Phishing Leveled Up with Phishing As A Service
Phishing has always been an issue and quite of an annoyance and now with phishing leveling up to Phishing As A Service gives criminals the ability to subscribe to working phishing templates that are sure to trick every day regular people.
Microsoft found a service that makes it easy to create phishing attacks. It’s called PhaaS, or Phishing-as-a-Service. The service is mostly used by hackers to create quick phishing attacks. Microsoft discovered the service is responsible for many recent phishing attacks against corporations.
The group of cyber criminals started this phishing service, and it even offers an email delivery service. The group’s name is BulletProofLink (or Anthrax). It sells phishing kits and templates under a subscription or single payment-based business model. In addition, it offers credential theft and hosting services and says that its links to websites will not be detected by search engines.
Why I’m Worried
In the past, phishing sites only targeted banks, but today’s criminals can impersonate any business. This PHaaS company provides about 120 frequently updated templates to help the cyber criminal. If someone is willing to pay a little extra, a phishing site can be set up in a day. This means that the service operator can steal your credentials and sell them to other people. This combination of stealing and reselling credentials is called double theft .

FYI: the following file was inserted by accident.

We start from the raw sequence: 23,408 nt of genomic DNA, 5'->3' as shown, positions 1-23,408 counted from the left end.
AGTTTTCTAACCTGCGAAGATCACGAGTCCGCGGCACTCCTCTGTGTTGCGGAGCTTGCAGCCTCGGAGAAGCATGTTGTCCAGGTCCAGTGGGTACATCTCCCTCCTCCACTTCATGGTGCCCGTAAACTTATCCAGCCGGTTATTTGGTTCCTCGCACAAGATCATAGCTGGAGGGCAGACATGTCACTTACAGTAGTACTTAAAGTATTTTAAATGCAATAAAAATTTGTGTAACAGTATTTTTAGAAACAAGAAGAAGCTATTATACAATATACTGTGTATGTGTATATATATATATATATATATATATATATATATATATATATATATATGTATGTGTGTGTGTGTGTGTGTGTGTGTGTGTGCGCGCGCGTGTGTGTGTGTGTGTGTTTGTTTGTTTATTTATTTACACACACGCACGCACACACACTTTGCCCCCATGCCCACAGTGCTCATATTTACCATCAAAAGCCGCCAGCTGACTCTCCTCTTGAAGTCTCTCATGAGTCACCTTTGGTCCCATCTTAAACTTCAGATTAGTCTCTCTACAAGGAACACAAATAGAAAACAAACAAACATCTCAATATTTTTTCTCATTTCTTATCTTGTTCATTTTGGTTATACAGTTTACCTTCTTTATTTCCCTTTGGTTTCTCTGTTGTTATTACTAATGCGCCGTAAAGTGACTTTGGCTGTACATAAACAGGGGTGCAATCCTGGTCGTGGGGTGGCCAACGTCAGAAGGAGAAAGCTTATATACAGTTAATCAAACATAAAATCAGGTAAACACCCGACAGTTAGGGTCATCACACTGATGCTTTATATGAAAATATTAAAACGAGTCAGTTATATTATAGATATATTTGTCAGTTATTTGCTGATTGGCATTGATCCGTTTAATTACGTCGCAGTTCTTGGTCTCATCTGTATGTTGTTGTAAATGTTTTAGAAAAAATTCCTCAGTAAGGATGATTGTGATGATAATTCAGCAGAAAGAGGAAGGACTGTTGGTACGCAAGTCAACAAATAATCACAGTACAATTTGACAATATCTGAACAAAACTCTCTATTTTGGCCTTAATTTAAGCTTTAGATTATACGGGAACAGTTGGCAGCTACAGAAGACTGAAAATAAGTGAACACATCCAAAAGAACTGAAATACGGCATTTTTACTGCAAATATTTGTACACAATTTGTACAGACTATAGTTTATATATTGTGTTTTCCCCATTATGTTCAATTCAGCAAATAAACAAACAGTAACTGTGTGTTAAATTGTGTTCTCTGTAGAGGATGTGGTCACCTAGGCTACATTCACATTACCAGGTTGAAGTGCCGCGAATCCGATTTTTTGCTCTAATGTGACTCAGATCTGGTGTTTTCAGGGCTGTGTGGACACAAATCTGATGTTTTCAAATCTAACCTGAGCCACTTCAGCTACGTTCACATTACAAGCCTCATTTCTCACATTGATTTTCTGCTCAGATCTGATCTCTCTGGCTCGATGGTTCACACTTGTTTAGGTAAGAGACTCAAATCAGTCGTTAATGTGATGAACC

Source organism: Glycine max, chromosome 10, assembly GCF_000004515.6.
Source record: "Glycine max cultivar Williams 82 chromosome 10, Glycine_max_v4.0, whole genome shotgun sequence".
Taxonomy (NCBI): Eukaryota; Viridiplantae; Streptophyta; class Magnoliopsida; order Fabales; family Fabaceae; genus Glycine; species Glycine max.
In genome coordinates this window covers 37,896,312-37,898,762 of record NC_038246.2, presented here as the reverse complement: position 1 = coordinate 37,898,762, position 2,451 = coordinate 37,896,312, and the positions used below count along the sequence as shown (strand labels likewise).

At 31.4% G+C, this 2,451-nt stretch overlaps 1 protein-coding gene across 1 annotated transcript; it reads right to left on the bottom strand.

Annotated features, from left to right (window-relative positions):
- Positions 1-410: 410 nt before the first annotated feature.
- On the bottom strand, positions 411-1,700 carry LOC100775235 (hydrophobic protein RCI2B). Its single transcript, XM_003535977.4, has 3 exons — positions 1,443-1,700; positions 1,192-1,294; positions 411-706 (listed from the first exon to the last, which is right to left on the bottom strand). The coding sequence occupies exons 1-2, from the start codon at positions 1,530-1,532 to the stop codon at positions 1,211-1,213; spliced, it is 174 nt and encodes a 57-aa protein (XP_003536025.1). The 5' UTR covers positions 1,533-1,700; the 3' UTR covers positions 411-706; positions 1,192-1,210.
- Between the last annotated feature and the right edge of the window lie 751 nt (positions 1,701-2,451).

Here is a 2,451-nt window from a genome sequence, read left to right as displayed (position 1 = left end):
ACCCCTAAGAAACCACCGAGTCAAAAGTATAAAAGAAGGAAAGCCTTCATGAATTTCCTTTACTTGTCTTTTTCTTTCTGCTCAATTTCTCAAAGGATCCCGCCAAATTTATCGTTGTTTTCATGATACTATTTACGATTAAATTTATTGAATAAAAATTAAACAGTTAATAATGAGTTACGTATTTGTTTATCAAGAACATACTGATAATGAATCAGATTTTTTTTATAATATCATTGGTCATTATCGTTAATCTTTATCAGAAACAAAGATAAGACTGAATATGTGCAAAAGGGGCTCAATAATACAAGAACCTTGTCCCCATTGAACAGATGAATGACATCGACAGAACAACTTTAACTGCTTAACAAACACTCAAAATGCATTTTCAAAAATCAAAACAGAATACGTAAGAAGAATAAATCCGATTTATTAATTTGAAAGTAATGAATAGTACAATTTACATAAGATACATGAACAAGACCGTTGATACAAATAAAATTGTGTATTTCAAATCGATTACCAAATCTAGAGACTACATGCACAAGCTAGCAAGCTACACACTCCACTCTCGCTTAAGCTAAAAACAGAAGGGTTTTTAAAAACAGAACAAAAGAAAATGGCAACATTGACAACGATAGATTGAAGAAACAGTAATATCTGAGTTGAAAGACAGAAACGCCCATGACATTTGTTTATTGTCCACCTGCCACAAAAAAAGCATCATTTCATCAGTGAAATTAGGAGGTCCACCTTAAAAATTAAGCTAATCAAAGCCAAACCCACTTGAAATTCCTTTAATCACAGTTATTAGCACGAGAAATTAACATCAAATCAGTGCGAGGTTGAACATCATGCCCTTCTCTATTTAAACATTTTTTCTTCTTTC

A new technique for phishing has emerged on the dark web, this technique makes it possible to have unique phishing pages for every person you target. If you can hack the DNS (Domain Name System), you can use it. This tactic has become more popular as it takes less effort to send out phishing pages and increases your chances of successful phishing.
What we can do
To avoid these attacks that aim to steal data, Microsoft recommends that organizations employ anti-phishing policies that will keep the data safe. As a reminder PhaaS is a service that can help malicious hackers deploy ransomware on compromised networks